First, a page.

Clover Adams, by Natalie Dykstra, is a fascinating bio and, for anyone interested in the mid 19th C, a real page turner. Rarely are we afforded an authentic glimpse into the life and psyche of a woman from this era. Even more amazing – we are able to observe day to day dysfunction within one of America’s most prominent families in history. Born Marian Hooper in 1843, her Boston Brahmin family was greatly influenced by the Transcendentalists. You’ll find plenty to ponder about issues of gender, role and transformation of society. If you’re more interested in gossip from the days when Boston outweighed New York on the social registry, this is one compelling story. Overlaid by the drama of deep seated depression since childhood, Clover Adams becomes one complicated heroine, deserving of all our respect and contemporary understandings.
If Clover Adams’ life story was to be made into a bio-pic we would be yelling “Don’t do it, Clover!” at the screen as she falls in love with and marries historian Henry Adams (yes, of the John Adams line). We already glean from letters and journals that such a powerful intellect and creative force in a woman might be a challenge for any man in 1866. What he first describes as her “intellectual grace” grows to become a puzzling threat to their early love. As Clover’s talent and passion for serious photography emerge, we readers know full well what happens to women who are ahead of their time, yet we are unable to prevent the tragedy from unfolding.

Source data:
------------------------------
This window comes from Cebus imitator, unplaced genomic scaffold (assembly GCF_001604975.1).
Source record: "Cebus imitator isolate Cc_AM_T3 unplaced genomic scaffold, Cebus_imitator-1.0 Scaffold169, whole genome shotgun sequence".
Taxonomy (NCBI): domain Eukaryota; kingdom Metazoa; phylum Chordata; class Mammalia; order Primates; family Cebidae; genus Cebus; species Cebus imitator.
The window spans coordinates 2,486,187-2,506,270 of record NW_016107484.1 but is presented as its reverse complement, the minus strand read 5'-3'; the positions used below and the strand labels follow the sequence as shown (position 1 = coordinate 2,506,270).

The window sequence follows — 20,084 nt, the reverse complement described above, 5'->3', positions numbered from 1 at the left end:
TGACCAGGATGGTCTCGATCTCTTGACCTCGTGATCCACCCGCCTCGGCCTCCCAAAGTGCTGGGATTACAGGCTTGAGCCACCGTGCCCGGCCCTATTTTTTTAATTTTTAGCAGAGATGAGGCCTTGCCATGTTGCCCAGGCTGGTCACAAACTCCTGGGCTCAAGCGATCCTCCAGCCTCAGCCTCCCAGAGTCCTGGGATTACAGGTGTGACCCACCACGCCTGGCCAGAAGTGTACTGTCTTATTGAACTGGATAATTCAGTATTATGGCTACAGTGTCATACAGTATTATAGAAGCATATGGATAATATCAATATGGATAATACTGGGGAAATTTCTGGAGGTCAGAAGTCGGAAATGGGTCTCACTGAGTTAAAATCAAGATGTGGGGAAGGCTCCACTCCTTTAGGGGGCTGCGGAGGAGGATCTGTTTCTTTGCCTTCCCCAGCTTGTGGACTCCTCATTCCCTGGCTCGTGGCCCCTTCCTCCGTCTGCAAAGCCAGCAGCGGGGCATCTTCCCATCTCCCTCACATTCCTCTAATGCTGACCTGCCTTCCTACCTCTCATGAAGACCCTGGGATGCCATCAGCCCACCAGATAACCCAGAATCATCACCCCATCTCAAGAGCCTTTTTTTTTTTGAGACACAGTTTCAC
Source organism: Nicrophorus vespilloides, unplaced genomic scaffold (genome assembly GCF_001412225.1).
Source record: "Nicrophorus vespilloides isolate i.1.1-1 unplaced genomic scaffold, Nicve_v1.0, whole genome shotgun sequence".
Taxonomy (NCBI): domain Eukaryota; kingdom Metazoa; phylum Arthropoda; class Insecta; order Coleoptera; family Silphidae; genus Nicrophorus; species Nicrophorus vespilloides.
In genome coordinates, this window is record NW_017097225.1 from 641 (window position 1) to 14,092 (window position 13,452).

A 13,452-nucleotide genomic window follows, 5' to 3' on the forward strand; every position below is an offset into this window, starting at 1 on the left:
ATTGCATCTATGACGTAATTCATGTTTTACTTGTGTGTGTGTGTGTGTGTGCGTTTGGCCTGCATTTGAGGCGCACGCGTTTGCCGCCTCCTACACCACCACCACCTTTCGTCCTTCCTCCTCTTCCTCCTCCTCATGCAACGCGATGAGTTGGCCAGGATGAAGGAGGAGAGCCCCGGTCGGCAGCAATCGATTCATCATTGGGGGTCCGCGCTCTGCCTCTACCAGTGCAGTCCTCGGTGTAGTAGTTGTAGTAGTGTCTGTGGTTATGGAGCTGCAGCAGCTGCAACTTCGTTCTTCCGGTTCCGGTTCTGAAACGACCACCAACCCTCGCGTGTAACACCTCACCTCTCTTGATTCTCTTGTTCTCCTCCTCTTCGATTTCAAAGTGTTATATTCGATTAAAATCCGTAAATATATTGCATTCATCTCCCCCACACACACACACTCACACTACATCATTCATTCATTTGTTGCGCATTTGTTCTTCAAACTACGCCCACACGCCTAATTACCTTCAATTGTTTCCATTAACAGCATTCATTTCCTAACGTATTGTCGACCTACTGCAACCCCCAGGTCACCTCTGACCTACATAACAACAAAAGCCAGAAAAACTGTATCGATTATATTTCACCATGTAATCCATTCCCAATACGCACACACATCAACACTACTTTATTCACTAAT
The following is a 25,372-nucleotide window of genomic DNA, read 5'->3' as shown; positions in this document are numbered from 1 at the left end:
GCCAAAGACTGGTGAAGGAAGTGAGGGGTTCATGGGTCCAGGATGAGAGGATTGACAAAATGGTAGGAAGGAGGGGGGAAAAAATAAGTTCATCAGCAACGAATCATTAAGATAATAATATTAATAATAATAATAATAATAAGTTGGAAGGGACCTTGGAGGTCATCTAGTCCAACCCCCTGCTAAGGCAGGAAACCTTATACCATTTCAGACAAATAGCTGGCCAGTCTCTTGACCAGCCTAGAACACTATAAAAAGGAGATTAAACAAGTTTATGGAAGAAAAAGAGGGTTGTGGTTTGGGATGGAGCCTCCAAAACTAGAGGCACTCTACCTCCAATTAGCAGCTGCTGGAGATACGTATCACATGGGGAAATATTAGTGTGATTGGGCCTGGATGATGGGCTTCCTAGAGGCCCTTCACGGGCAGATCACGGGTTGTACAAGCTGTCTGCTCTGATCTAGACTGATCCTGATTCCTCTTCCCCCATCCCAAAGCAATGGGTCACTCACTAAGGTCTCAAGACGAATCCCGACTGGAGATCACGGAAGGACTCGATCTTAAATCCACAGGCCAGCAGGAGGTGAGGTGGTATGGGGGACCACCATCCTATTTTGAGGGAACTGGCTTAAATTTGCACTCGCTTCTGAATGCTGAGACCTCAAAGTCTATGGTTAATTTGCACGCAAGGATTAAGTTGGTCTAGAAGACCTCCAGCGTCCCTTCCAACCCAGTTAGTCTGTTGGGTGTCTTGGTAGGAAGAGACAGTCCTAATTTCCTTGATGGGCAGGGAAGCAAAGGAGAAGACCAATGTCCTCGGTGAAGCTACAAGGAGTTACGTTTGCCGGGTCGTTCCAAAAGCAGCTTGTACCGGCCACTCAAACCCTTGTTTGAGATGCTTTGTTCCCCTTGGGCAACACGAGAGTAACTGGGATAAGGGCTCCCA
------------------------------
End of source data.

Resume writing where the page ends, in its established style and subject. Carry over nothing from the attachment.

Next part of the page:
If you’d like a summer read which will take you through European aristocracy, New York literary culture and DC political drama from the inside (diary entries like “The Bonapartes for dinner. We expect an interesting winter…”) then this is your book. And this was Clover’s life, overshadowed always by her constant companion, the diagnosis of neurasthenia in a time when any inkling of mental or emotional instability fed the rumor mill. By the end of Natalie Dykstra’s book I felt I had been given a tremendous gift. I felt I knew Clover Adams as a friend.
Since Houghten Mifflin published Clover Adams, A Gilded and Heartbreaking Life as a hardback you’ll want to borrow it from our Library. Be prepared to find yourself deep in historical research after signing it out. Ms. Dykstra’s foray into Clover Adams’ life began, among other places, at the Sturgis Library in Barnstable!
This book review was contributed by Patricia Charyk, patron of the Elizabeth Taber Library. >Reserve your copy of Clover Adams through the SAILS Network.
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